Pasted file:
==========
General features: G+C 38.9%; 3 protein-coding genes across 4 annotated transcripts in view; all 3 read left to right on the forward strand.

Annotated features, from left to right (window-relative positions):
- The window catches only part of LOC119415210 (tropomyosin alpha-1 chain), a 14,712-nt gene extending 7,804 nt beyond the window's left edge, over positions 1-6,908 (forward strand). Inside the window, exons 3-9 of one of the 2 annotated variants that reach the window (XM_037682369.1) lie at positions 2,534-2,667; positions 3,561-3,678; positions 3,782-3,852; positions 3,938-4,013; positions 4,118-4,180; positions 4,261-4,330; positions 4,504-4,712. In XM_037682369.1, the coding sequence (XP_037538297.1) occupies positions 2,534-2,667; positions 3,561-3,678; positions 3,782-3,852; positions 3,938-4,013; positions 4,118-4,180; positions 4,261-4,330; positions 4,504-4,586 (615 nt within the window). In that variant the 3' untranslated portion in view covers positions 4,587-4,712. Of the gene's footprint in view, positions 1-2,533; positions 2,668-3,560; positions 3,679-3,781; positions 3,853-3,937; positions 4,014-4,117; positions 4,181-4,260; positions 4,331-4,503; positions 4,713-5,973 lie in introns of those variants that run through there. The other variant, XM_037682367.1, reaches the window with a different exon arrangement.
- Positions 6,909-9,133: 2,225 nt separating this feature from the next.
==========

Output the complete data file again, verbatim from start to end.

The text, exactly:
General features: G+C 38.9%; 3 protein-coding genes across 4 annotated transcripts in view; all 3 read left to right on the forward strand.

Annotated features, from left to right (window-relative positions):
- The window catches only part of LOC119415210 (tropomyosin alpha-1 chain), a 14,712-nt gene extending 7,804 nt beyond the window's left edge, over positions 1-6,908 (forward strand). Inside the window, exons 3-9 of one of the 2 annotated variants that reach the window (XM_037682369.1) lie at positions 2,534-2,667; positions 3,561-3,678; positions 3,782-3,852; positions 3,938-4,013; positions 4,118-4,180; positions 4,261-4,330; positions 4,504-4,712. In XM_037682369.1, the coding sequence (XP_037538297.1) occupies positions 2,534-2,667; positions 3,561-3,678; positions 3,782-3,852; positions 3,938-4,013; positions 4,118-4,180; positions 4,261-4,330; positions 4,504-4,586 (615 nt within the window). In that variant the 3' untranslated portion in view covers positions 4,587-4,712. Of the gene's footprint in view, positions 1-2,533; positions 2,668-3,560; positions 3,679-3,781; positions 3,853-3,937; positions 4,014-4,117; positions 4,181-4,260; positions 4,331-4,503; positions 4,713-5,973 lie in introns of those variants that run through there. The other variant, XM_037682367.1, reaches the window with a different exon arrangement.
- Positions 6,909-9,133: 2,225 nt separating this feature from the next.